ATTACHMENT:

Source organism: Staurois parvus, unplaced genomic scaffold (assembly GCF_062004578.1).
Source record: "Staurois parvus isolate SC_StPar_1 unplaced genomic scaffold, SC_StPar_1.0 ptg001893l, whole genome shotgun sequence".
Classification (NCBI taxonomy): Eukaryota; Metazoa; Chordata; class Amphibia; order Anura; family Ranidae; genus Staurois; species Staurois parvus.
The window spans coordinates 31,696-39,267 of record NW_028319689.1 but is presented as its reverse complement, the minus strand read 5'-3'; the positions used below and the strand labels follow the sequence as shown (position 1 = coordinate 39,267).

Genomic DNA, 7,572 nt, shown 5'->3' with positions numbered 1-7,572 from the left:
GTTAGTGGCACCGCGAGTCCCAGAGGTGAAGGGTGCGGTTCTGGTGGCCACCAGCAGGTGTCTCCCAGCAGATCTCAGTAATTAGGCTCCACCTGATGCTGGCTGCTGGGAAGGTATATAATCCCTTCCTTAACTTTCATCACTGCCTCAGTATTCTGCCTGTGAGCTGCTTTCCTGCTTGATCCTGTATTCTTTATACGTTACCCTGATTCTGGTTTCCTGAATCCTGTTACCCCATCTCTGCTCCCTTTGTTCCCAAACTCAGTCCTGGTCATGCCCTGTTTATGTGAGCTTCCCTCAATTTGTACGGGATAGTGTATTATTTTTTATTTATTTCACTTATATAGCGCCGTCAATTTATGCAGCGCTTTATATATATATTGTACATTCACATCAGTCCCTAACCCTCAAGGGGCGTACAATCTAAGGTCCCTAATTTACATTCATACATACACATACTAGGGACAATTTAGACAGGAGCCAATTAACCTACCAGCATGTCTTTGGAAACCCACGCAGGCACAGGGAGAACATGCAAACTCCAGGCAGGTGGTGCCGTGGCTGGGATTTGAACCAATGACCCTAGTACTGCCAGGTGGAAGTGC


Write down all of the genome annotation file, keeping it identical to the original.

Source organism: Staurois parvus, unplaced genomic scaffold (assembly GCF_062004578.1).
Source record: "Staurois parvus isolate SC_StPar_1 unplaced genomic scaffold, SC_StPar_1.0 ptg001893l, whole genome shotgun sequence".
Classification (NCBI taxonomy): Eukaryota; Metazoa; Chordata; class Amphibia; order Anura; family Ranidae; genus Staurois; species Staurois parvus.
The window spans coordinates 31,696-39,267 of record NW_028319689.1 but is presented as its reverse complement, the minus strand read 5'-3'; the positions used below and the strand labels follow the sequence as shown (position 1 = coordinate 39,267).

Genomic DNA, 7,572 nt, shown 5'->3' with positions numbered 1-7,572 from the left:
GTTAGTGGCACCGCGAGTCCCAGAGGTGAAGGGTGCGGTTCTGGTGGCCACCAGCAGGTGTCTCCCAGCAGATCTCAGTAATTAGGCTCCACCTGATGCTGGCTGCTGGGAAGGTATATAATCCCTTCCTTAACTTTCATCACTGCCTCAGTATTCTGCCTGTGAGCTGCTTTCCTGCTTGATCCTGTATTCTTTATACGTTACCCTGATTCTGGTTTCCTGAATCCTGTTACCCCATCTCTGCTCCCTTTGTTCCCAAACTCAGTCCTGGTCATGCCCTGTTTATGTGAGCTTCCCTCAATTTGTACGGGATAGTGTATTATTTTTTATTTATTTCACTTATATAGCGCCGTCAATTTATGCAGCGCTTTATATATATATTGTACATTCACATCAGTCCCTAACCCTCAAGGGGCGTACAATCTAAGGTCCCTAATTTACATTCATACATACACATACTAGGGACAATTTAGACAGGAGCCAATTAACCTACCAGCATGTCTTTGGAAACCCACGCAGGCACAGGGAGAACATGCAAACTCCAGGCAGGTGGTGCCGTGGCTGGGATTTGAACCAATGACCCTAGTACTGCCAGGTGGAAGTGC